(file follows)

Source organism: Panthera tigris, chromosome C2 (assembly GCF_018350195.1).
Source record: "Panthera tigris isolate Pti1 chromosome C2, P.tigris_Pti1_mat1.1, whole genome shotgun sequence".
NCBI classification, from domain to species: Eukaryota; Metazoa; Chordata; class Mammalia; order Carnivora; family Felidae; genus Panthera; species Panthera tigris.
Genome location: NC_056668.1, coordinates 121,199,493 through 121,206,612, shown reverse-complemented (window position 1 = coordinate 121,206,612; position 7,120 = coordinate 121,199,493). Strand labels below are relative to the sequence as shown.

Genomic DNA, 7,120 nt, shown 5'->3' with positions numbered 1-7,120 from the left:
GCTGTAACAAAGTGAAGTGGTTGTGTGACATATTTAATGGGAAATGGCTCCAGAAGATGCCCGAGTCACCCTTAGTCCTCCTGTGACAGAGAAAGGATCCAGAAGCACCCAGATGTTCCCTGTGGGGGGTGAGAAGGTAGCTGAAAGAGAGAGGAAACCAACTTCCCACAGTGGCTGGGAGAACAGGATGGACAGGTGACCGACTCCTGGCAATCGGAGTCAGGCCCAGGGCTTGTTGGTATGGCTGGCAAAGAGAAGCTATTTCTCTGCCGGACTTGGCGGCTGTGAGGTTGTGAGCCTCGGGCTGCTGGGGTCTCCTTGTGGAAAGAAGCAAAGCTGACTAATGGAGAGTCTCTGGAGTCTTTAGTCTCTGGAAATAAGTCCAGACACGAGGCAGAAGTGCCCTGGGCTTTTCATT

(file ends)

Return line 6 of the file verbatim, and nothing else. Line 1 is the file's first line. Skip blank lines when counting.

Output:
GCTGTAACAAAGTGAAGTGGTTGTGTGACATATTTAATGGGAAATGGCTCCAGAAGATGCCCGAGTCACCCTTAGTCCTCCTGTGACAGAGAAAGGATCCAGAAGCACCCAGATGTTCCCTGTGGGGGGTGAGAAGGTAGCTGAAAGAGAGAGGAAACCAACTTCCCACAGTGGCTGGGAGAACAGGATGGACAGGTGACCGACTCCTGGCAATCGGAGTCAGGCCCAGGGCTTGTTGGTATGGCTGGCAAAGAGAAGCTATTTCTCTGCCGGACTTGGCGGCTGTGAGGTTGTGAGCCTCGGGCTGCTGGGGTCTCCTTGTGGAAAGAAGCAAAGCTGACTAATGGAGAGTCTCTGGAGTCTTTAGTCTCTGGAAATAAGTCCAGACACGAGGCAGAAGTGCCCTGGGCTTTTCATT